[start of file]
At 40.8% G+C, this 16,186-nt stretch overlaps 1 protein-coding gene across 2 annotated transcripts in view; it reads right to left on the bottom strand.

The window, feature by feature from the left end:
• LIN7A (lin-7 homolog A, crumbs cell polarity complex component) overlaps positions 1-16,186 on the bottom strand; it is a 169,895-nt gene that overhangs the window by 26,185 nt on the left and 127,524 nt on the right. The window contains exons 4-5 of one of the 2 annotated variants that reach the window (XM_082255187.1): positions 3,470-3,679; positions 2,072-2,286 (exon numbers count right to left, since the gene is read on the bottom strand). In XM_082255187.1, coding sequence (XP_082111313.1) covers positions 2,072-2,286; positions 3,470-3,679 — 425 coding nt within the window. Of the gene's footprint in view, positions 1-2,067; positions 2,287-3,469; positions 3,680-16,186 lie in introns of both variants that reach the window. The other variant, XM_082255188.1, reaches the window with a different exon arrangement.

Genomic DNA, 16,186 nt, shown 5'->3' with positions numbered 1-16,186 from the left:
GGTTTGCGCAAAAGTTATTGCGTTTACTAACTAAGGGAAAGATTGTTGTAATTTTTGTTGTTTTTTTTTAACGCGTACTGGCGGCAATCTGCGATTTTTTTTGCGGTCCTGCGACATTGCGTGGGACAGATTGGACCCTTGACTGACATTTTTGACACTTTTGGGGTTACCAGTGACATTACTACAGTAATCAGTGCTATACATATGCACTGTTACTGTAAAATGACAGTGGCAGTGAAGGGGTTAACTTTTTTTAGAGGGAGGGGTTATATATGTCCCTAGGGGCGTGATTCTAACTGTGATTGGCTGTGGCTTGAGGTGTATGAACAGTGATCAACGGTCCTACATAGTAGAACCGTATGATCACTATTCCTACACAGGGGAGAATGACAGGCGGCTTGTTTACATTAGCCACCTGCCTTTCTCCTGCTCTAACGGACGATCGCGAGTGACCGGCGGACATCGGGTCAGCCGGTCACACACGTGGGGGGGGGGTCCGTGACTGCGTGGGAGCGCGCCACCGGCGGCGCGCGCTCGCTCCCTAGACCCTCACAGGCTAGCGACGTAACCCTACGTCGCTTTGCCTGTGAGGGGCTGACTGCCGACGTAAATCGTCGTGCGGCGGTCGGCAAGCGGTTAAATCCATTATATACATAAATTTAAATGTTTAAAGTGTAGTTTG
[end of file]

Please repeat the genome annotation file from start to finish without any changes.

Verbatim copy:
At 40.8% G+C, this 16,186-nt stretch overlaps 1 protein-coding gene across 2 annotated transcripts in view; it reads right to left on the bottom strand.

The window, feature by feature from the left end:
• LIN7A (lin-7 homolog A, crumbs cell polarity complex component) overlaps positions 1-16,186 on the bottom strand; it is a 169,895-nt gene that overhangs the window by 26,185 nt on the left and 127,524 nt on the right. The window contains exons 4-5 of one of the 2 annotated variants that reach the window (XM_082255187.1): positions 3,470-3,679; positions 2,072-2,286 (exon numbers count right to left, since the gene is read on the bottom strand). In XM_082255187.1, coding sequence (XP_082111313.1) covers positions 2,072-2,286; positions 3,470-3,679 — 425 coding nt within the window. Of the gene's footprint in view, positions 1-2,067; positions 2,287-3,469; positions 3,680-16,186 lie in introns of both variants that reach the window. The other variant, XM_082255188.1, reaches the window with a different exon arrangement.

Genomic DNA, 16,186 nt, shown 5'->3' with positions numbered 1-16,186 from the left:
GGTTTGCGCAAAAGTTATTGCGTTTACTAACTAAGGGAAAGATTGTTGTAATTTTTGTTGTTTTTTTTTAACGCGTACTGGCGGCAATCTGCGATTTTTTTTGCGGTCCTGCGACATTGCGTGGGACAGATTGGACCCTTGACTGACATTTTTGACACTTTTGGGGTTACCAGTGACATTACTACAGTAATCAGTGCTATACATATGCACTGTTACTGTAAAATGACAGTGGCAGTGAAGGGGTTAACTTTTTTTAGAGGGAGGGGTTATATATGTCCCTAGGGGCGTGATTCTAACTGTGATTGGCTGTGGCTTGAGGTGTATGAACAGTGATCAACGGTCCTACATAGTAGAACCGTATGATCACTATTCCTACACAGGGGAGAATGACAGGCGGCTTGTTTACATTAGCCACCTGCCTTTCTCCTGCTCTAACGGACGATCGCGAGTGACCGGCGGACATCGGGTCAGCCGGTCACACACGTGGGGGGGGGGTCCGTGACTGCGTGGGAGCGCGCCACCGGCGGCGCGCGCTCGCTCCCTAGACCCTCACAGGCTAGCGACGTAACCCTACGTCGCTTTGCCTGTGAGGGGCTGACTGCCGACGTAAATCGTCGTGCGGCGGTCGGCAAGCGGTTAAATCCATTATATACATAAATTTAAATGTTTAAAGTGTAGTTTG